Tuniq Ripper 1000W Power Supply - Testing the 1kW Ripper PSU

Article Index
Tuniq Ripper 1000W Power Supply
Info, Features and Specifications
Inside the PSU and Test Setup
Testing the 1kW Ripper PSU

Testing - 237W & 780W: 

We initially plugged the PSU into an EZ PSU Tester 3 in order to power it on for our "idle" measurements.  As noticed below, the voltage rails were fairly stable with no load, but these aren't necessarily indicative of overall load performance.  According to our Kill-a-Watt, the power draw was 9W with a PFC rating of 0.54.  We thought these results would be interesting to include and compare with other power supplies to see how they manage a non-load situation, and how much power the PSU itself will draw.  

Just before we jump into testing it would be helpful to know what each of the +12v rails do.  As near as we can tell, one +12v rail handles the 24-pin connector, another handles the 4-pin/8-pin, Molex and SATA connections, while the other two +12v rails are assigned to each of the PCIe leads.  While we don't have any documentation to back this up, we noticed that these four groups followed the same ripple, noise and average voltage readings.

This test system has undergone an upgrade for this PSU test and we wondered at first if we could push the PSU with a Core i7 920 overclocked to 4.2GHz along with a couple of Radeon 4870 graphics cards in Crossfire.  Initially, we could exceed much more than 600W, but then we found out that Furmark can really make the system scream for mercy and we managed to combine this with Prime95 running a torture test on all eight threads.  This brought power consumption up to 780+ Watts and we even managed to see 812W peak draw at one point.  In addition to the main hardware, the system was cooled down with a modded CoolIT Freezone Elite.  I think it's safe to say that this PSU is being pushed pretty hard.

 12v 1
12v 1
12v 2
12v 2


All of the rails managed to stay above their rated level and the lowest +12v rail dipped to a mere 12.3 even with a 780W load. The 3.3v line dropped a whole 0.01v to 3.4v, while the 5v line stayed rock solid and never fluctuated more than 0.04v.  Click the chart below for full details.

Average Voltage


While the +12v rails looks high at 12.4v - 12.5v, keep in mind that they are only about 3%-4% high and are well within standard ATX specifications.  From top to bottom the voltage on any of the 12v rails never moves more than 0.1v - less that 1%.  It's a very solid showing at our tested loads.  The 5v and 3.3v lines are equally solid and never fluctuate more than 1%.  The voltages on all of the rails are a little high, but remains rock solid.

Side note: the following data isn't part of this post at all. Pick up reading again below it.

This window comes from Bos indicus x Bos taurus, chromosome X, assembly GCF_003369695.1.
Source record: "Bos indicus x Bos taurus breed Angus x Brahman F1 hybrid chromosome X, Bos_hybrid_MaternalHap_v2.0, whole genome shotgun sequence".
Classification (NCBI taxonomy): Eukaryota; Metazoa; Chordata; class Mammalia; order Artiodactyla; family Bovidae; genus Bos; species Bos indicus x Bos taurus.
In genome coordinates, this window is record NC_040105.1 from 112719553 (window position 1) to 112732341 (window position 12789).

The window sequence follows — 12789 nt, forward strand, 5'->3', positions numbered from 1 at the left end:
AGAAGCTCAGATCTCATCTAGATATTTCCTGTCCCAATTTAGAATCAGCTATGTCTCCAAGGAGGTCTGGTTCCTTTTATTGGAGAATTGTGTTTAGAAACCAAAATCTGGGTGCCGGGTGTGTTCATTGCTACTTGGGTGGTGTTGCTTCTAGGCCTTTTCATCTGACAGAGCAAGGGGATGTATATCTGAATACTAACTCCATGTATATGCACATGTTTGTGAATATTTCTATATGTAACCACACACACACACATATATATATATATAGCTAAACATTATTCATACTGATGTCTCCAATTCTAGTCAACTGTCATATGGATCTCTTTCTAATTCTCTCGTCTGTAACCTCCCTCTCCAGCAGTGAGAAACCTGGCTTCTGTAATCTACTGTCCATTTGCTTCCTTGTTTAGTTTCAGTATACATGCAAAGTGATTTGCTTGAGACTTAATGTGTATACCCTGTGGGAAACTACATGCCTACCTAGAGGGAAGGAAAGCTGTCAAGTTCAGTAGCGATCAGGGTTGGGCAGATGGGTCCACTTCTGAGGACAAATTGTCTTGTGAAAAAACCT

As far as ripple and noise go, this is where things get interesting.  Standard ATX specifications show that the 3.3v and 5v lines are not to exceed 50mV ripple while the 12v lines are not to vary more than 120mV.  These are pretty standard - and most PSUs adhere to these very well.  Tuniq on the other hand is much more liberal with their tolerance.  They allow 70mV to 100mV on the 3.3v and 5v lines and 120mV to 200mV ripple on the 12v lines with the -12v line acceptable in the 150mV to 200mV range.  While I'm sure that no damage will occur to your system in these ranges, it seems to me that Tuniq doesn't think their PSU can live up to the ATX specifications so they've slackened off their own specifications.

 Ave Ripple


All of the rails stayed within standard ATX specifications and well below the more liberal Tuniq specifications.  Although this PSU does generate a fair bit of electrical noise, it doesn't break any rules and stays within specifications at all times.  The 3.3v and 5v lines on this PSU are very stable and these are the lines that often test out of range.  The 1000W Ripper PSU looks very much like the smaller 750W Potency, but there has obviously been some interior work on this unit and it really seems like it is up to the task - and an improvement over the 750W little sister.



The Tuniq Ripper 1000W PSU is a nice step up from the mid-range PSU lineup.  It pleasantly surprised us with its ability to pump out the wattage and keep our test system running solid at 780W+.  It borders on the extreme, but because of the looser ripple and noise tolerances, I'd be hesitant to rely on this unit in a highly overclocked Core i7 system with three GTX 285 or three HD4890 cards.  While it's not for the most extreme systems, it can certainly power many hardcore computers without breaking a sweat.  Its four 12v rails provide adequate power and are actually rated at a maximum load of 1200W (if you do the math).  What irritates me though is that once again Tuniq claims the PSU is SLI Certified on their website, says SLI Ready on the box, and no SLI information is available at the SLIZone.  I would love it if Tuniq would clear up the confusion and either quit stating SLI Certified or make sure they get listed at the SLI Zone.  



  • Standard ATX Form Factor
  • Very Quiet PSU
  • 3x 6-pin and 3x 6-pin/8-pin PCIe connectors
  • Provides ample power for all but the most extreme systems
  • Fan stays powered on 2 minutes after system shutdown to cool hot PSU components



  • Not sure if it's SLI Certified or if Tuniq has just added a sticker to the box for fun.
  • I'd love to see a modular unit - cables are long and add lots of clutter.



Tuniq has once again delivered a great value PSU as this unit can be found for under $160 online.  For that price, it's certainly a great value for a 1000W unit and provides enough power for almost every system.  At 1kW, it's going to do a good job in many PCs without breaking the bank.

I'd like to thank Tuniq for sending this unit our way for the review.  If you have any questions, comments or general feedback, please feel free to post it in the forum at the "Comments" link below.